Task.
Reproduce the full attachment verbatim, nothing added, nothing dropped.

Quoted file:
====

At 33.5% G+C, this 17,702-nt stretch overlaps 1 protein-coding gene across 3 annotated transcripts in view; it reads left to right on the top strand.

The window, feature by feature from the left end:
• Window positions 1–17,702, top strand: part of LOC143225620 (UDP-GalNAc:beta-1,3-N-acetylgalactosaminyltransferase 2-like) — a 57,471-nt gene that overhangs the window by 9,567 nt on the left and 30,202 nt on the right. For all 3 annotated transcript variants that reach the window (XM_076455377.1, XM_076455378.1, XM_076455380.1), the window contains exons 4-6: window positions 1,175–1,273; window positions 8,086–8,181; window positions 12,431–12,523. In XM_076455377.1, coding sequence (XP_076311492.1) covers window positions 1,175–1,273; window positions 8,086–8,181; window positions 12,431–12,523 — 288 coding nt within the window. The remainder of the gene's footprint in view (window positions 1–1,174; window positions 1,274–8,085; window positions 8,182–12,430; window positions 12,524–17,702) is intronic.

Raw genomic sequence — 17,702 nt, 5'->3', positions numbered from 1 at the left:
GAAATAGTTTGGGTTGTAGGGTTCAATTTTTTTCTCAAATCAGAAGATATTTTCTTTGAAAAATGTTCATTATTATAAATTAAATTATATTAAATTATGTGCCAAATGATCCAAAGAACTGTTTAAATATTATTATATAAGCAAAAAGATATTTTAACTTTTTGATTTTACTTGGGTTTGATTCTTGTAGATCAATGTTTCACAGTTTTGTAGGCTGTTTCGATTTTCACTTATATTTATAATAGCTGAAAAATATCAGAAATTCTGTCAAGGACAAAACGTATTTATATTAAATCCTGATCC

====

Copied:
At 33.5% G+C, this 17,702-nt stretch overlaps 1 protein-coding gene across 3 annotated transcripts in view; it reads left to right on the top strand.

The window, feature by feature from the left end:
• Window positions 1–17,702, top strand: part of LOC143225620 (UDP-GalNAc:beta-1,3-N-acetylgalactosaminyltransferase 2-like) — a 57,471-nt gene that overhangs the window by 9,567 nt on the left and 30,202 nt on the right. For all 3 annotated transcript variants that reach the window (XM_076455377.1, XM_076455378.1, XM_076455380.1), the window contains exons 4-6: window positions 1,175–1,273; window positions 8,086–8,181; window positions 12,431–12,523. In XM_076455377.1, coding sequence (XP_076311492.1) covers window positions 1,175–1,273; window positions 8,086–8,181; window positions 12,431–12,523 — 288 coding nt within the window. The remainder of the gene's footprint in view (window positions 1–1,174; window positions 1,274–8,085; window positions 8,182–12,430; window positions 12,524–17,702) is intronic.

Raw genomic sequence — 17,702 nt, 5'->3', positions numbered from 1 at the left:
GAAATAGTTTGGGTTGTAGGGTTCAATTTTTTTCTCAAATCAGAAGATATTTTCTTTGAAAAATGTTCATTATTATAAATTAAATTATATTAAATTATGTGCCAAATGATCCAAAGAACTGTTTAAATATTATTATATAAGCAAAAAGATATTTTAACTTTTTGATTTTACTTGGGTTTGATTCTTGTAGATCAATGTTTCACAGTTTTGTAGGCTGTTTCGATTTTCACTTATATTTATAATAGCTGAAAAATATCAGAAATTCTGTCAAGGACAAAACGTATTTATATTAAATCCTGATCC